Oklahoma’s U.S. House delegation unanimously opposed a controversial climate bill that would place the nation’s first limits on pollution linked to global warming.
The bill passed 219-212 on Friday and now goes to the Senate, where Oklahoma’s only Democratic House member, Rep. Dan Boren, predicted it will be defeated, the Tulsa World reported from its Washington bureau.
Boren went against his party’s leadership in voting against the bill. Republican Reps. Mary Fallin, Frank Lucas and Tom Cole all joined Boren in opposition. GOP Rep. John Sullivan, who has taken a temporary leave from Congress, did not vote.
At the White House, President Barack Obama said the bill would create jobs, and added that with its vote, the House had put America on a path toward leading the way toward "creating a 21st century global economy."
But Boren and his Oklahoma colleagues disagreed, saying the bill would damage the state’s agriculture and energy sectors and punish its families.
"This legislation will saddle all Oklahoma families, seniors living on fixed incomes, and small businesses struggle to survive the current downturn with what is essentially a tax on energy usage in all forms, from gasoline to utility bills," Boren said.
"The bill imposes enormous new costs on Oklahoma’s electric companies by forcing them to purchase carbon allowances to be compliant with emission reductions."
The legislation would require the U.S. to reduce carbon dioxide and other greenhouse gas emissions by 17 percent from 2005 levels by 2020 and by about 80 percent by mid-century. U.S. carbon dioxide emissions from the burning of fossil fuels are rising at about 1 percent a year and are predicted to continue increasing without mandatory limits.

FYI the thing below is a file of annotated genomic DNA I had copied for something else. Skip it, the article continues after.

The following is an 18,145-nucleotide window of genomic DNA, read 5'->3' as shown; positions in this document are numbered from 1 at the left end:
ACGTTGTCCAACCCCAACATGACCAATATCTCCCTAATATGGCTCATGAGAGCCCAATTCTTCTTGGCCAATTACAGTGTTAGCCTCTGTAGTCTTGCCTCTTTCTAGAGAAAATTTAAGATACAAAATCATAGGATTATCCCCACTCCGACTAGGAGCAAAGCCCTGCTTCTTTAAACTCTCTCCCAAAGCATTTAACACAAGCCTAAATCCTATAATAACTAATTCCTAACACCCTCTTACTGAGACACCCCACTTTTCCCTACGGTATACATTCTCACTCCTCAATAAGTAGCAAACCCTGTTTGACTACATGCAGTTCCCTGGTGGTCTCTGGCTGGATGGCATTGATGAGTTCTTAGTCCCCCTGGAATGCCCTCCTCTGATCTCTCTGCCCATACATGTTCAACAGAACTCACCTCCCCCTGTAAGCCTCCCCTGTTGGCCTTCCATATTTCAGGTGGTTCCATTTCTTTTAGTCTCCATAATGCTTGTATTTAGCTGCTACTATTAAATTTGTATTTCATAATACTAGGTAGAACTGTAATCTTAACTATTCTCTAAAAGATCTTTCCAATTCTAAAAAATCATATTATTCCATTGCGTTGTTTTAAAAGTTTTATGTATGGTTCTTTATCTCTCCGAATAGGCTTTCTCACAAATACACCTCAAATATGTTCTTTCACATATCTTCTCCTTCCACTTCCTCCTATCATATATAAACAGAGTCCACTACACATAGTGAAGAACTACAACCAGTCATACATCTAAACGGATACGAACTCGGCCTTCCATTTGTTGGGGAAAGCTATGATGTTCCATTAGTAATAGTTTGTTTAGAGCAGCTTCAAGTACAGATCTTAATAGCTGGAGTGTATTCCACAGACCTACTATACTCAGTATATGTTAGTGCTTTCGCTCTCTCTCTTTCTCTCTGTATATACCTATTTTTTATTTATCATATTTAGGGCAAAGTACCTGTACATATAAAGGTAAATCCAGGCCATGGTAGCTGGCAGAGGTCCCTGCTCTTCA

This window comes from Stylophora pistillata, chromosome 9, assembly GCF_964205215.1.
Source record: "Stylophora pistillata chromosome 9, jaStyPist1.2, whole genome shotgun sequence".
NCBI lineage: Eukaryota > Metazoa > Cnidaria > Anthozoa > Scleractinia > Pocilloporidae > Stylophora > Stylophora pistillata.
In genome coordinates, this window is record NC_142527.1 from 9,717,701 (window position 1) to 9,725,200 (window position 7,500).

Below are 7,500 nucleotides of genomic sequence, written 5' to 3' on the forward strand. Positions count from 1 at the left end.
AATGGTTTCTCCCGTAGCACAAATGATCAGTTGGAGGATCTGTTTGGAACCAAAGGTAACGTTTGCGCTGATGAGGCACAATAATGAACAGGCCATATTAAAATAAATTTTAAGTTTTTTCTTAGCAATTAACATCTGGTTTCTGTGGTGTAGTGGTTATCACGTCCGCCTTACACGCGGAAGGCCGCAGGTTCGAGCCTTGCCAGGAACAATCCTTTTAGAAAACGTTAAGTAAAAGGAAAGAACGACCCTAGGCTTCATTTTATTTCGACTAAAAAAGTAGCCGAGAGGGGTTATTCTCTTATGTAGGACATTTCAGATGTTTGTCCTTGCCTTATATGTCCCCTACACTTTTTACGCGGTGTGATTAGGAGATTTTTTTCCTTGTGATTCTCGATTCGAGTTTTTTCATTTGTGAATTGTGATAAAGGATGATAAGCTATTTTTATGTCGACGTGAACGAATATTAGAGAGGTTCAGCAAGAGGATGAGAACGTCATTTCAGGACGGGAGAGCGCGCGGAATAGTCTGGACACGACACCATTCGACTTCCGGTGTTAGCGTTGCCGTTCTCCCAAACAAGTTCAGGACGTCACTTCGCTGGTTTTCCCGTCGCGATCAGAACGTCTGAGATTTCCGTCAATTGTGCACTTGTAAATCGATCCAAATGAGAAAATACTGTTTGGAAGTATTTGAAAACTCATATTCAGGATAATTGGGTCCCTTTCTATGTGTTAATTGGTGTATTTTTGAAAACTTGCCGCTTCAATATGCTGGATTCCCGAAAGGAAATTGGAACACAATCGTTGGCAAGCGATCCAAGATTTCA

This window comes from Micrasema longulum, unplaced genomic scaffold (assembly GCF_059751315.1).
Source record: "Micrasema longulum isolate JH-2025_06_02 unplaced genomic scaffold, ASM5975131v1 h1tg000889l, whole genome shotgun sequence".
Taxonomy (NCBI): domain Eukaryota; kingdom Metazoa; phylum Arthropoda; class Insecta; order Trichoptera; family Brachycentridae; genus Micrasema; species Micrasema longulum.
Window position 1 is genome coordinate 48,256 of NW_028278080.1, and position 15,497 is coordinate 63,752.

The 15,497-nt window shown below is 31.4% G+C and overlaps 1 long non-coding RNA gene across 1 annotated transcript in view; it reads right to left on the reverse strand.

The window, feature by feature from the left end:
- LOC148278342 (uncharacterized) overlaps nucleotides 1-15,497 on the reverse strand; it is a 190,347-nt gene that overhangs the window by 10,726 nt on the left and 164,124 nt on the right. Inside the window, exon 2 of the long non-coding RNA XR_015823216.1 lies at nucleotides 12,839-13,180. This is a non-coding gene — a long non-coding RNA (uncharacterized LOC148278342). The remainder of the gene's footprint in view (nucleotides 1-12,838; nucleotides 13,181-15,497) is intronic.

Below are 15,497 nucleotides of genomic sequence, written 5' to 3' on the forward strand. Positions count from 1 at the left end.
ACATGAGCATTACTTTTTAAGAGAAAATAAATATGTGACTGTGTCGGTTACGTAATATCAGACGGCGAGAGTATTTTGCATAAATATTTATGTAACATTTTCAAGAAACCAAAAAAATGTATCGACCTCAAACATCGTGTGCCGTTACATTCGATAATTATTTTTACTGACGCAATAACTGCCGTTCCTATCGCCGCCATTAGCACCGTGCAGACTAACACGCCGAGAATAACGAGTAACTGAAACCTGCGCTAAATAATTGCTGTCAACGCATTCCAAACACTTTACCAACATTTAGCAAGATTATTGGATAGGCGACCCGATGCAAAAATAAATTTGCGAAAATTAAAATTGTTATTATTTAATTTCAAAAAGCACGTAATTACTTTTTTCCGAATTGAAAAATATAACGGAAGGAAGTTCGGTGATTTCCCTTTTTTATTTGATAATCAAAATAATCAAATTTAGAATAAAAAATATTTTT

The bill would allow the government to limit heat-trapping pollution from factories, refineries and power plants and issue allowances for polluters. Boren said that would force Oklahomans to pay for extra carbon allowances while other states would receive allowances for free.
Lucas called the bill "the single largest economic threat to our farmers and ranchers in decades." He said the bill would not only cause costs to rise for agricultural producers, but it also would shrink their markets, because foreign competitors would be allowed to undersell them.
Cole said those who live in rural areas who must commute long distances would be disproportionately affected, while Fallin said the bill would devastate Oklahoma’s energy producers by placing restrictions on the production and exploration of oil and natural gas.
# # #